Monday, September 29, 2014

If You Could Write the Formula for the next California Academic Performance Index (API)...

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For years I have longed for a dynamic school dashboard. I'd like to refresh my computer every morning and look at all the most important data to help me get a picture of how the students at my school are progressing toward their individual and collective goals?  But, so many questions remain.  What is of greatest importance and how best to meausure?  Here are some things I believe would be beneficial to measure (notice I didn't say easy to measure).

  1. Attendance - Easy to measure and of obvious importance
  2. Tardies - would definitely encourage commitment to getting to school on time.  
  3. Number of books read - This is of critical importance.  The challenge is verifying that students have actually read... or I should say read with high comprehension.  
  4. Reading Conferences/Writing conferences - I believe anytime that a student spends time with a teacher getting feedback on their reading and writing life they are on the way to reaching the next step.
  5. Writing Entries - All writing is beneficial (just like books) Of course, it would be even more beneficial to get data on writing that is of high quality or meets certain criteria.   Since we are working at Camarena Elementary to get every class blogging, we could measure blog posts rather easily.
  6. Mastering Math Facts - Whenever students master these building blocks of learning they become more capable and able of thinking critically and problem solving.
  7. Student Teaching Videos Created - Clearly these need to be previewed and judged for quality, but it is without a doubt that the creator of these videos solidifies and enhances their learning.
  8. Formative Assessments - Students tested on their skills learn more when that assessment is coupled with explicit feedback.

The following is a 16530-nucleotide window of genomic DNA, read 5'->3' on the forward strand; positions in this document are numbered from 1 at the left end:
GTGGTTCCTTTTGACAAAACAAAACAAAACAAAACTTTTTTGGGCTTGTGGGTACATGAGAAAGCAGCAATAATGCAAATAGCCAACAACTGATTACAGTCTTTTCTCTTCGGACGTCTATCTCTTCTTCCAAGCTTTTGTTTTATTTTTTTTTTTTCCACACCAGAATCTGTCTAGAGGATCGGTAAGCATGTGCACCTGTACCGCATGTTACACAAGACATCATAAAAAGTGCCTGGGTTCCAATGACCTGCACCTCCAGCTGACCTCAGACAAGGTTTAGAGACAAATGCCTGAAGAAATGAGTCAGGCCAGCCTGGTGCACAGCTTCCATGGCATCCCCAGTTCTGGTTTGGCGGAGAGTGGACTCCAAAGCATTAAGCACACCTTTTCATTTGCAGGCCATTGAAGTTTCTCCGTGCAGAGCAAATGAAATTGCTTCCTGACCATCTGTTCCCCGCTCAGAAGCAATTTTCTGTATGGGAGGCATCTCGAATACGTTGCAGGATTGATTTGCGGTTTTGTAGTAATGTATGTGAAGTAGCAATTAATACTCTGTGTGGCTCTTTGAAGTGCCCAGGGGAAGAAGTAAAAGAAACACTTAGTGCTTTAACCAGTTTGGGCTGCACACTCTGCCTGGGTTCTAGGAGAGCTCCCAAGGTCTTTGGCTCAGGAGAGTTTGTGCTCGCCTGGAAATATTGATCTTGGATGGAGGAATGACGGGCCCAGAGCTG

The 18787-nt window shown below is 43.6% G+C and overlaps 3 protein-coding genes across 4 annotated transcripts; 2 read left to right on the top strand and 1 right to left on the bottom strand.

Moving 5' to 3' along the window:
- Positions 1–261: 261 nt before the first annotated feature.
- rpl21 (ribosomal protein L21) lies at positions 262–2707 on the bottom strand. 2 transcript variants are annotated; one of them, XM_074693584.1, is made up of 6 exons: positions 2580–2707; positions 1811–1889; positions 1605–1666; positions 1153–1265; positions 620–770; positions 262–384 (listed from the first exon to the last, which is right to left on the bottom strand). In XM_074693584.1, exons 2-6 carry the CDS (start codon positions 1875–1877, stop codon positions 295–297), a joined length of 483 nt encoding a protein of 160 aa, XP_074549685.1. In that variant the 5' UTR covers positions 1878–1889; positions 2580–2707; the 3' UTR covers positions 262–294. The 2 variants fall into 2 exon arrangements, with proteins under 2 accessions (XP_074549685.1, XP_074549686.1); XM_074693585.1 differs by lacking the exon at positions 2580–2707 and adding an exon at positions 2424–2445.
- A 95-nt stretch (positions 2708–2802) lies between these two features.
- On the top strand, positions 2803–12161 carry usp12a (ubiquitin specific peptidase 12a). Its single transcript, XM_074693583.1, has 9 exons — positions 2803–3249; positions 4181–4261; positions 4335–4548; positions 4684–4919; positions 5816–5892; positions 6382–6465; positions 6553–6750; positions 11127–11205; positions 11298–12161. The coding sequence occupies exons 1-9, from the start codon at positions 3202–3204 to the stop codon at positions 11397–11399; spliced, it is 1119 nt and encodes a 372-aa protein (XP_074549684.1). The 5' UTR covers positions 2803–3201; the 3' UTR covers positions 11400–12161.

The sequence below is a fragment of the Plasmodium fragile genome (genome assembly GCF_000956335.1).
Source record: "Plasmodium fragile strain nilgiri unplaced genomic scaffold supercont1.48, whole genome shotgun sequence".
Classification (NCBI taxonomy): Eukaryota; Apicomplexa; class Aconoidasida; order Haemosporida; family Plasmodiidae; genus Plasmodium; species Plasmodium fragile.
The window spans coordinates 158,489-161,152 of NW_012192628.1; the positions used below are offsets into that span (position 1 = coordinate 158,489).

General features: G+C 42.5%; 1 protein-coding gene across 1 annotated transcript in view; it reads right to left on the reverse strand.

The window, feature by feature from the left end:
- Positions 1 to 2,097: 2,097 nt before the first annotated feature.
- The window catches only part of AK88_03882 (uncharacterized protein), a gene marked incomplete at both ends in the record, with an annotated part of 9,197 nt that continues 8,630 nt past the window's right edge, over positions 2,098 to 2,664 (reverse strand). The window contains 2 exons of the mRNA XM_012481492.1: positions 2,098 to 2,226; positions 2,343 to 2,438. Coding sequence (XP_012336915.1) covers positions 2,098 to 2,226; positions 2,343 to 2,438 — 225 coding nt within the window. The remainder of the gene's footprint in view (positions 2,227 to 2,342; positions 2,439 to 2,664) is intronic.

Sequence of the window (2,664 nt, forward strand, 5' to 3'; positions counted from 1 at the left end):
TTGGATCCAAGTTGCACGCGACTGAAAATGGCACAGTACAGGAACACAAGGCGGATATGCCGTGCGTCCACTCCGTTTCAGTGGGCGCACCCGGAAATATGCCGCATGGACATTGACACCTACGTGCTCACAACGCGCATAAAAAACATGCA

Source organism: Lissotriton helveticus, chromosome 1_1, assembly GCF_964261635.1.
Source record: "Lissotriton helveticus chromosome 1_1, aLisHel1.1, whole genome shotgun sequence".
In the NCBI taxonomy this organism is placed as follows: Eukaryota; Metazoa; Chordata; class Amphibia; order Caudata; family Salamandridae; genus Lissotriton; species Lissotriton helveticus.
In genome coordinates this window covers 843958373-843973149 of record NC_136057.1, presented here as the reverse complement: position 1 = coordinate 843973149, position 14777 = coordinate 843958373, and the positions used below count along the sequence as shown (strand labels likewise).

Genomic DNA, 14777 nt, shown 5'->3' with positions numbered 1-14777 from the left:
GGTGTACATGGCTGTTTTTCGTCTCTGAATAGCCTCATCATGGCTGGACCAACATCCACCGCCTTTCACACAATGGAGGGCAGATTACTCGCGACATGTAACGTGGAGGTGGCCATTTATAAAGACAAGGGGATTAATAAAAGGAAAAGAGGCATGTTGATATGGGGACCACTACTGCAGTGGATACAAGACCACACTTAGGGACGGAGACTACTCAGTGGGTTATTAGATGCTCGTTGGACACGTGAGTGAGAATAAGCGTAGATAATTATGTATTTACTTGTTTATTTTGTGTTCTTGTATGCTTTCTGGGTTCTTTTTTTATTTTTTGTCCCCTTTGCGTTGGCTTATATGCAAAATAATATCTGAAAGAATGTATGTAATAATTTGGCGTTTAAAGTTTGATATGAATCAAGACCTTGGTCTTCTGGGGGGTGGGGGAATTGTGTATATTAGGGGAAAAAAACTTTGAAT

9. Parent/Community Volunteer Hours - Parent engagement in school (for any reason) strengthens our connection with families and supports learning in every way.

What am I missing?  What would you add to this list?  What would you take away?  What assessments of these areas would be most helpful to collect?

Monday, September 22, 2014

Persistence in Teaching and Coaching

Sunday, September 21, 2014

Give Students a Purpose for Listening

Caught this excellent post on Educating Grace about small things that increase participation in classroom discussions and especially appreciated this nugget:

Providing clear instructions for how others should engage when their peers are talking, beyond simply "tracking" or "listening" or "following along," such as "listen for whether you used a similar method or did something different" or "as you listen, think about how you would say this in your own words" or "listen for how [student] used a pattern to find a solution" gives students a reason for listening...

This is a much more authentic reason for listening that gives students a clear purpose that will enhance their own understanding of the content and process that is being discussed. Go on over and read the rest here.